Lake Hollywood Reservoir Loop Comes Full Circle After Landslide Damage

Walkers, runners and cyclists can finally complete the entire loop around Lake Hollywood Reservoir after damaging landslides closed the trail in 2005

View Comments (
)
|
Email
|
Print

    NEWSLETTERS

    The trail around Lake Hollywood reopened Thursday, after destructive landslides closed the pathway in 2008. The trail lies just above the Hollywood Hills neighborhood, and many local residents have been awaiting its reopening. The trail now features shoring to prevent future landslides. Gordon Tokumatsu reports from Lake Hollywood for the NBC4 News at 6 p.m. on April 11, 2013.

    The tree-shaded loop around the Lake Hollywood Reservoir reopened after seven years of closures and repair work on the road that circles the popular recreation area (map) below the Hollywood sign.

    A landslide forced crews to close portions of the trail in 2005. The road to the east of the reservoir reopened in 2009, but the western side remained closed for repair work, forcing walkers, runners, cyclists and anyone else who entered the area from the East Gate off Lake Hollywood Drive or Weidlake Gates to turn around instead of completing the loop.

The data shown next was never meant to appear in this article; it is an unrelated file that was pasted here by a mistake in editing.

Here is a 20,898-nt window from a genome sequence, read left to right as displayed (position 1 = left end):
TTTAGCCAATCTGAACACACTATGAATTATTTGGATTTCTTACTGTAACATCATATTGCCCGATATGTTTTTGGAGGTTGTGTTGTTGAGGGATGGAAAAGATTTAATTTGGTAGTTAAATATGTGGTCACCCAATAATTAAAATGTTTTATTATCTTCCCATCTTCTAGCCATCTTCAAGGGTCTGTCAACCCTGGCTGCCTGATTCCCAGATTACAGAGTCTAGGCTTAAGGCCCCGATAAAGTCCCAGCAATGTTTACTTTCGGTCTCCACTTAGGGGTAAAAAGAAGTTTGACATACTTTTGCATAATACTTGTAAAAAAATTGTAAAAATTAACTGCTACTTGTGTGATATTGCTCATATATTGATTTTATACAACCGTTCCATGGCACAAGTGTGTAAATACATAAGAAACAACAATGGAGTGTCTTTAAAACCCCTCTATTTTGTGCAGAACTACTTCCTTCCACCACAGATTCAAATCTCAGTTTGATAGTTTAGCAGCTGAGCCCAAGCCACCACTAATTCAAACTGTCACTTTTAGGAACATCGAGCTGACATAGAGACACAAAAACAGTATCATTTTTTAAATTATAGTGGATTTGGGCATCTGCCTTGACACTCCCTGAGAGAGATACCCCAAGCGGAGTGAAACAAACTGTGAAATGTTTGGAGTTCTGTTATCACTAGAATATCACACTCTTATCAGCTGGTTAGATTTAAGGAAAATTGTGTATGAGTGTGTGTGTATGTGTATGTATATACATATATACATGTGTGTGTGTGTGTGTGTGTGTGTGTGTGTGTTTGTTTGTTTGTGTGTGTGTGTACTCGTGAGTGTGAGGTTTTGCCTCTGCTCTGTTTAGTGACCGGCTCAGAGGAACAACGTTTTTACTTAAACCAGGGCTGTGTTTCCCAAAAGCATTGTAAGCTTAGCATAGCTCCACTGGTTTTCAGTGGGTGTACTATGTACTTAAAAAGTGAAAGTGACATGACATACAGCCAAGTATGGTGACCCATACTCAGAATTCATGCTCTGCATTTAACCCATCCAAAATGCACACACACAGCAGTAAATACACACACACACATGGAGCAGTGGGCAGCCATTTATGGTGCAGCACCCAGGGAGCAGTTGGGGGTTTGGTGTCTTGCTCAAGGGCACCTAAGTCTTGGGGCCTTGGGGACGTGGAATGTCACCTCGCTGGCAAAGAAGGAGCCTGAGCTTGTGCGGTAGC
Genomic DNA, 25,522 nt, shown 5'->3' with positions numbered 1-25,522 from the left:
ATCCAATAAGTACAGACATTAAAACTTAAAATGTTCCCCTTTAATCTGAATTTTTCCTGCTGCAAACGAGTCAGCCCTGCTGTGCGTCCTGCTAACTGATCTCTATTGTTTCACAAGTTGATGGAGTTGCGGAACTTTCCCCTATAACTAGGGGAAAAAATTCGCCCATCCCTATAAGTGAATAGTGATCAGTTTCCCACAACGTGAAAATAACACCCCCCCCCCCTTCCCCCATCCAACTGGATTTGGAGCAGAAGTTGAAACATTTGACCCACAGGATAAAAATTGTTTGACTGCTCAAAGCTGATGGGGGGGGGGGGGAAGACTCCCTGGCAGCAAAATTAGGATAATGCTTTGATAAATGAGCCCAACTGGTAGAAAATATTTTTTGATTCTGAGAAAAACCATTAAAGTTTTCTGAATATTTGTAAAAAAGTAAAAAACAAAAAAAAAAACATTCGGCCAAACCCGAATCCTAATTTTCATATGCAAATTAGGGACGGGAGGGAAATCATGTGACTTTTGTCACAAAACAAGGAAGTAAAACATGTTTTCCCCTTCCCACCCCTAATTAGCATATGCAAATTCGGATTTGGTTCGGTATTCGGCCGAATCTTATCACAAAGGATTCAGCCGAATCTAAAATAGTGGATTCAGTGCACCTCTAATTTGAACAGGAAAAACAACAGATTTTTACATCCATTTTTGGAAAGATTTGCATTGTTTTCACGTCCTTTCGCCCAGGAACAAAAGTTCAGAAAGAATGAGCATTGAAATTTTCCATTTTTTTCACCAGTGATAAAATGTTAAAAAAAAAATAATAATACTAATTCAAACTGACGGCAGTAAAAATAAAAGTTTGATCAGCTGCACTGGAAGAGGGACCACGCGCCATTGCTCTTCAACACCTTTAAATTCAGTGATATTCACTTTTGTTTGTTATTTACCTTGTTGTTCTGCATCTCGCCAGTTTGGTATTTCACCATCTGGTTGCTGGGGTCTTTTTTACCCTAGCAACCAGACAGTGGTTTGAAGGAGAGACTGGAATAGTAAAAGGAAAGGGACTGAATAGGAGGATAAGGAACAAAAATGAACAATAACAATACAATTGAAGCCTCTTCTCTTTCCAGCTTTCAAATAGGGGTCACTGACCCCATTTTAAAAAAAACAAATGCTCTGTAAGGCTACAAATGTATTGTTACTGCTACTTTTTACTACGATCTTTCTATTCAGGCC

The route includes dramatic views of the lake and Hollywood sign from the arched Mulholland Dam -- completed in 1924 as part of William Mulholland's aqueduct system -- on the south side. Before Thursday's reopening, a chain-link fence gate blocked off the west road just past the dam because of repair work.

    Lake Hollywood Reservoir Road Reopens

    [LA] Lake Hollywood Reservoir Road Reopens
    Despite some struggles with a oversized novelty ribbon cutting scissors, the west road around the Lake Hollywood Reservoir reopened to hikers, runners and cyclists Thursday after seven years. Video broadcast Thurday April 11, 2013 on Today in LA.

    The landslides occurred afer 35 inches of rain saturated soil along the perimeter road. The slides damaged private and Los Angeles Department of Water and Power property, requiring $9.5 million worth of repairs on the hillside and road.